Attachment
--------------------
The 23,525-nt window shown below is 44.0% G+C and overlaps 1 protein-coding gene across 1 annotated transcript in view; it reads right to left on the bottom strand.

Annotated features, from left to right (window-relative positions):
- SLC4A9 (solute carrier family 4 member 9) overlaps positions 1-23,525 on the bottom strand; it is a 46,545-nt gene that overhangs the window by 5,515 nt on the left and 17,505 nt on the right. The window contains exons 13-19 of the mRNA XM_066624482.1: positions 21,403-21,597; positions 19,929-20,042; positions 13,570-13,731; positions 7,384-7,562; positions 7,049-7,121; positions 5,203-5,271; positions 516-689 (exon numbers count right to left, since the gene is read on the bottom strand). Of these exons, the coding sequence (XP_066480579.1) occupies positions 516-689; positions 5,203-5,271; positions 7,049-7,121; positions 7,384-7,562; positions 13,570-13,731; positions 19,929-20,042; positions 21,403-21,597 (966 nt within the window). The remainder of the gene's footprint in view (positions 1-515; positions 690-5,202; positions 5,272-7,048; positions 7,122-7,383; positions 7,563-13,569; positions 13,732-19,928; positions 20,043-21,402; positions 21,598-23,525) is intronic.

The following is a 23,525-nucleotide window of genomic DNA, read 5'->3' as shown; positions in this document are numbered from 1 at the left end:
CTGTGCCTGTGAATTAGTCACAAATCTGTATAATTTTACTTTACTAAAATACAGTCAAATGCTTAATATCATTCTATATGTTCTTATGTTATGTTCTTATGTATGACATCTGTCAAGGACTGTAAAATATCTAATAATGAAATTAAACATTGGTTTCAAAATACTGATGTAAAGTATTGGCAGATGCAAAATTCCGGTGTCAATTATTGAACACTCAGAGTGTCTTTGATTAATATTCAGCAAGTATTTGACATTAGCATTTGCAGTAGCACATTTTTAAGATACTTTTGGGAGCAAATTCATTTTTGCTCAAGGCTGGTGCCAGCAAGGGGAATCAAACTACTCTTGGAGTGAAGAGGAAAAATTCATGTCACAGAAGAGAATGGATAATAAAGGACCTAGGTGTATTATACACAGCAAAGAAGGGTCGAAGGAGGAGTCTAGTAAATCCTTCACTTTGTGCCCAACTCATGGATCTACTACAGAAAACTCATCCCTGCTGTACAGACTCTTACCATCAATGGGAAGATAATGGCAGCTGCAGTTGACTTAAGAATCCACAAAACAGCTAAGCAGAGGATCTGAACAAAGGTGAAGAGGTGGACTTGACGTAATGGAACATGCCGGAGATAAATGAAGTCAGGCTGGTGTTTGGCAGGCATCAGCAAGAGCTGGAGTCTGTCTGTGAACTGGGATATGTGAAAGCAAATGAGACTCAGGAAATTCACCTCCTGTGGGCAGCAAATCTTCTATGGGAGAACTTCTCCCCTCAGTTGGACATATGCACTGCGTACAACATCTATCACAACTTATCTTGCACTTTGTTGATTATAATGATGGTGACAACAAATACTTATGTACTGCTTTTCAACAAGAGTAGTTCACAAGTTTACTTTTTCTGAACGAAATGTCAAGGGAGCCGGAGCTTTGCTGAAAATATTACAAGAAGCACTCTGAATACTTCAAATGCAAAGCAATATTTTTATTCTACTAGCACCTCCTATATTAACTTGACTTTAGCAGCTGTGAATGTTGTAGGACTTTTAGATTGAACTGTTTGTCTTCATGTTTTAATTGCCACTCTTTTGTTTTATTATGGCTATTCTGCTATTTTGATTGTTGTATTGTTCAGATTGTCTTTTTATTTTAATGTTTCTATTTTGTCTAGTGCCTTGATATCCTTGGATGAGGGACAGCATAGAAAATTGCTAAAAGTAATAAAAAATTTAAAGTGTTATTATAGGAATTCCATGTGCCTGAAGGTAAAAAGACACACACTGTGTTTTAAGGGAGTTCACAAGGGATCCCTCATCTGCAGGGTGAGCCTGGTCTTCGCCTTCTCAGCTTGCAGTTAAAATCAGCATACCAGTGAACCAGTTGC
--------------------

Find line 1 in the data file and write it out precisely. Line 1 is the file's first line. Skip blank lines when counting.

The 23,525-nt window shown below is 44.0% G+C and overlaps 1 protein-coding gene across 1 annotated transcript in view; it reads right to left on the bottom strand.